Newspapers, social media, and constant background chatter place a tremendous psychological toll on the mind. You must be vigilant to protect yourself from dangerous mental clutter. Otherwise, you risk becoming overwhelmed by constant noise and fearmongering.

Fear is like the boogeyman hiding in the closet. It’s terrifying because you can’t see it, but you convince yourself that it’s there. Once you summon the courage to open the closet, fear evaporates and disappears. Fear lives and dies in the mind. You feel scared and believe your fears to be real when fear is nothing but an illusion created by the mind. 

Suppose you analyze all the areas of your life where you feel frustrated. What stops you from improving your life? After some reflection, you might notice that the only thing holding you back is fear. It might be fear of failure, fear of change, fear of stress, fear of financial ruin, or fear of the unknown. Once you pinpoint and highlight the major problem areas in your life, you can start to overcome your fear one small step at a time.

People often wonder why they allow themselves to live in fear. They wonder why they allow fear to hold them hostage and prevent them from living the life of their dreams. This thought becomes all the more frustrating when you realize just how long fear has held you in its grip. While fear can prevent people from taking action, your belief system has the power to enslave you or set you free.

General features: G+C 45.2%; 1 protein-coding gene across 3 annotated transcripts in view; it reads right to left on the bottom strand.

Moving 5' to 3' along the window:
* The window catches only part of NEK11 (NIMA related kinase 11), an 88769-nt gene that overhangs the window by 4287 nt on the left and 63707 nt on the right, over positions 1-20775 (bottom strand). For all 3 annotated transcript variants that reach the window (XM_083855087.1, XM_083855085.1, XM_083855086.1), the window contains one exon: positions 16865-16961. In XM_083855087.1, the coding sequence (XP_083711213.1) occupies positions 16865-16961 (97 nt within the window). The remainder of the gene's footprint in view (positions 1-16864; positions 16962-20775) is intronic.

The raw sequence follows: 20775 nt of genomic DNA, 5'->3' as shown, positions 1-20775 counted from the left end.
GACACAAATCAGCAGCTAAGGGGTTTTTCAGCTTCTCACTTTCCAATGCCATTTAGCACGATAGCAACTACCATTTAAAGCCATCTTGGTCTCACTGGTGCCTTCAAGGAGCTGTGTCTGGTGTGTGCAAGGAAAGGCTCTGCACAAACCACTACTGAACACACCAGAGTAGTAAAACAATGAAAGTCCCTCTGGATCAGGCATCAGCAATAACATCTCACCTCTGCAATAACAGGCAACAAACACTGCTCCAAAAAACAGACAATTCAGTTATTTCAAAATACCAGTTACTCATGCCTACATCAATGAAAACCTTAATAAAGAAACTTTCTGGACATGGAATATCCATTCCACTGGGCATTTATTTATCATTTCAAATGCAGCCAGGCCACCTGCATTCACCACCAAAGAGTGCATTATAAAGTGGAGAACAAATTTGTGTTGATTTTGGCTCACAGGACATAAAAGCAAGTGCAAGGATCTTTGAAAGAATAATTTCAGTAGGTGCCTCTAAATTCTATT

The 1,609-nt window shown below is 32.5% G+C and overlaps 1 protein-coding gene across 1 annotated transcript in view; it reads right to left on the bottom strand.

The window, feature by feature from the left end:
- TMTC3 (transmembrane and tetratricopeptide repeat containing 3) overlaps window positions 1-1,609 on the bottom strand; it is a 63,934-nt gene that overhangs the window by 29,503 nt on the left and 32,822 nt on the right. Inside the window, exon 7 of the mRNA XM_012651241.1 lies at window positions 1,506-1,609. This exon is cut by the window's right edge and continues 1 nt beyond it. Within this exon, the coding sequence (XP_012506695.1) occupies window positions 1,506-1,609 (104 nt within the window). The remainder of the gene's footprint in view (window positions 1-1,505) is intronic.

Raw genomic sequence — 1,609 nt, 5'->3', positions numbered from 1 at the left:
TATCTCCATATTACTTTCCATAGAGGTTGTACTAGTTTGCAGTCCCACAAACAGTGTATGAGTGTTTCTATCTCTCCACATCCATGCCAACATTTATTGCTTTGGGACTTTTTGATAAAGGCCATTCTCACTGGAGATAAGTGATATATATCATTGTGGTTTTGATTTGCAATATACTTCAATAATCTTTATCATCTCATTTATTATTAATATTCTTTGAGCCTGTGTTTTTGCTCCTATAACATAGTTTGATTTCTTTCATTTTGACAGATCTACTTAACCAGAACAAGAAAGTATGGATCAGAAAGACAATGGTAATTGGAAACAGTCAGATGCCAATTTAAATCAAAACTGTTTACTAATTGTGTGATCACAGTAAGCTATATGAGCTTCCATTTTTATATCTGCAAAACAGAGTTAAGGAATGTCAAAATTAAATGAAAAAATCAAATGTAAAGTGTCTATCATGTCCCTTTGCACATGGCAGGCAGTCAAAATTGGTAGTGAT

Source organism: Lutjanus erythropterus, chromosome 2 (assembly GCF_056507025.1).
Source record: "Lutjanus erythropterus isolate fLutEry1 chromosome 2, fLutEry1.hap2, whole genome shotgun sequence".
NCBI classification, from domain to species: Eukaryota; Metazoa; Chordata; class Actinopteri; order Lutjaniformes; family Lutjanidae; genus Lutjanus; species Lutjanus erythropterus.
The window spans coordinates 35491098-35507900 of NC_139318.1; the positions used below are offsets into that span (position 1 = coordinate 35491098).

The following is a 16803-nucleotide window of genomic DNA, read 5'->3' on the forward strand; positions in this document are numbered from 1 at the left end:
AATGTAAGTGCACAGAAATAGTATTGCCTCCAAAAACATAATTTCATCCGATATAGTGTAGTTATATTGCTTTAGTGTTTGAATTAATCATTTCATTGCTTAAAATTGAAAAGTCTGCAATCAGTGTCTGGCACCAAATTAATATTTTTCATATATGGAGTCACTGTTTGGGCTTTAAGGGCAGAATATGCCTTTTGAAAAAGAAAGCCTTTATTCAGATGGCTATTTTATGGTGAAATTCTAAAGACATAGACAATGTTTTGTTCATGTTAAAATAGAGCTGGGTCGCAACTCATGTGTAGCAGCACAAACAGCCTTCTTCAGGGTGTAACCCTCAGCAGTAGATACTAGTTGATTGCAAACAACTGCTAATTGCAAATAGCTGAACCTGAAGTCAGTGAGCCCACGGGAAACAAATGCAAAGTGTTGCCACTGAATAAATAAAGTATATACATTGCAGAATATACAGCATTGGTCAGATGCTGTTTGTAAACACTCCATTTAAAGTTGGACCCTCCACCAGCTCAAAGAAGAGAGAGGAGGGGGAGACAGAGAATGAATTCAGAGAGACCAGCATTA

Most of our problems are rooted in childhood. If one girl calls another girl“ fat in the school playground, the insult is still fresh in the girl’s mind twenty years later. Even when the girl grows up to be anorexic and skinny, she still can’t erase the words you’re fat” from her memory.

An insult thrown in childhood has fueled a poisonous belief that infects every moment of the woman’s life. Every time she looks in the mirror, she tells herself, “I’m fat and ugly,” when nothing could be further from the truth. The girl’s truth and the truth of the world are vastly different, and her damaging self-talk continues to destroy her confidence with each year that passes. 

Another example is the young boy whose teacher tells him he must have a learning difficulty after he fails a science test. The following year, the boy still can’t shake the belief that there’s something wrong with him. He has accepted what his teacher said was true and no longer believes that he can learn anything. He might as well give up.

Because of this damaging belief, the boy fails school, then bounces around from one minimum wage job to another, all the while telling himself, I’m stupid, I’m an idiot, I’m dumb. The young man grows up with the crippling childhood belief that he can’t learn anything and there’s something wrong with him. Thanks to one misguided message from a careless teacher, the young man is psychologically enslaved. His health and future well-being now hang in the balance.